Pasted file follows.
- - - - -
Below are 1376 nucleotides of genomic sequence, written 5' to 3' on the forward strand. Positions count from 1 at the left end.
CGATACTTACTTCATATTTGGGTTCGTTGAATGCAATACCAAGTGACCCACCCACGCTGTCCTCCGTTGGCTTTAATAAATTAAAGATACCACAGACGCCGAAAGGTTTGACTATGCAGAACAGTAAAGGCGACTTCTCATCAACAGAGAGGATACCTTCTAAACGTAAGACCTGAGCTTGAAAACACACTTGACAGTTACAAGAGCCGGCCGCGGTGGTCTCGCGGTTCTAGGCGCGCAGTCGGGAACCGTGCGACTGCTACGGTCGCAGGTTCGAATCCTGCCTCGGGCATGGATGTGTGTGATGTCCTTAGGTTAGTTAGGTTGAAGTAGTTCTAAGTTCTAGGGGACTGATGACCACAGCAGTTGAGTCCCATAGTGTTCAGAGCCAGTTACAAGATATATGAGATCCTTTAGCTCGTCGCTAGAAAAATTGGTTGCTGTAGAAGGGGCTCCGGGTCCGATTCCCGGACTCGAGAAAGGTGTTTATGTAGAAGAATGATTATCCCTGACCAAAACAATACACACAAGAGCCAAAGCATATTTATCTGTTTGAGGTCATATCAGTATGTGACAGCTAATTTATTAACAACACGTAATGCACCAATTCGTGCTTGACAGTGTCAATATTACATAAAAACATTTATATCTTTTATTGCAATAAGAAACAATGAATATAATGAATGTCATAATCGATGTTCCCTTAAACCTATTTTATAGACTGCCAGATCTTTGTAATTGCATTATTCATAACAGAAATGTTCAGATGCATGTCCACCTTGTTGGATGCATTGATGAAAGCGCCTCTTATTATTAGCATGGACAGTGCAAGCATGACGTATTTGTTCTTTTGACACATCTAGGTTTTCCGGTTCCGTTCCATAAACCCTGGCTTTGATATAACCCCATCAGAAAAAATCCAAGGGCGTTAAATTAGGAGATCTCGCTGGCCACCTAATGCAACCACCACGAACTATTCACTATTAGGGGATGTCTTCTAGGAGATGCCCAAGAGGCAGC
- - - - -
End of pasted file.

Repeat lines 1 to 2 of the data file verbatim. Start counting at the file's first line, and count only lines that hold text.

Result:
Below are 1376 nucleotides of genomic sequence, written 5' to 3' on the forward strand. Positions count from 1 at the left end.
CGATACTTACTTCATATTTGGGTTCGTTGAATGCAATACCAAGTGACCCACCCACGCTGTCCTCCGTTGGCTTTAATAAATTAAAGATACCACAGACGCCGAAAGGTTTGACTATGCAGAACAGTAAAGGCGACTTCTCATCAACAGAGAGGATACCTTCTAAACGTAAGACCTGAGCTTGAAAACACACTTGACAGTTACAAGAGCCGGCCGCGGTGGTCTCGCGGTTCTAGGCGCGCAGTCGGGAACCGTGCGACTGCTACGGTCGCAGGTTCGAATCCTGCCTCGGGCATGGATGTGTGTGATGTCCTTAGGTTAGTTAGGTTGAAGTAGTTCTAAGTTCTAGGGGACTGATGACCACAGCAGTTGAGTCCCATAGTGTTCAGAGCCAGTTACAAGATATATGAGATCCTTTAGCTCGTCGCTAGAAAAATTGGTTGCTGTAGAAGGGGCTCCGGGTCCGATTCCCGGACTCGAGAAAGGTGTTTATGTAGAAGAATGATTATCCCTGACCAAAACAATACACACAAGAGCCAAAGCATATTTATCTGTTTGAGGTCATATCAGTATGTGACAGCTAATTTATTAACAACACGTAATGCACCAATTCGTGCTTGACAGTGTCAATATTACATAAAAACATTTATATCTTTTATTGCAATAAGAAACAATGAATATAATGAATGTCATAATCGATGTTCCCTTAAACCTATTTTATAGACTGCCAGATCTTTGTAATTGCATTATTCATAACAGAAATGTTCAGATGCATGTCCACCTTGTTGGATGCATTGATGAAAGCGCCTCTTATTATTAGCATGGACAGTGCAAGCATGACGTATTTGTTCTTTTGACACATCTAGGTTTTCCGGTTCCGTTCCATAAACCCTGGCTTTGATATAACCCCATCAGAAAAAATCCAAGGGCGTTAAATTAGGAGATCTCGCTGGCCACCTAATGCAACCACCACGAACTATTCACTATTAGGGGATGTCTTCTAGGAGATGCCCAAGAGGCAGC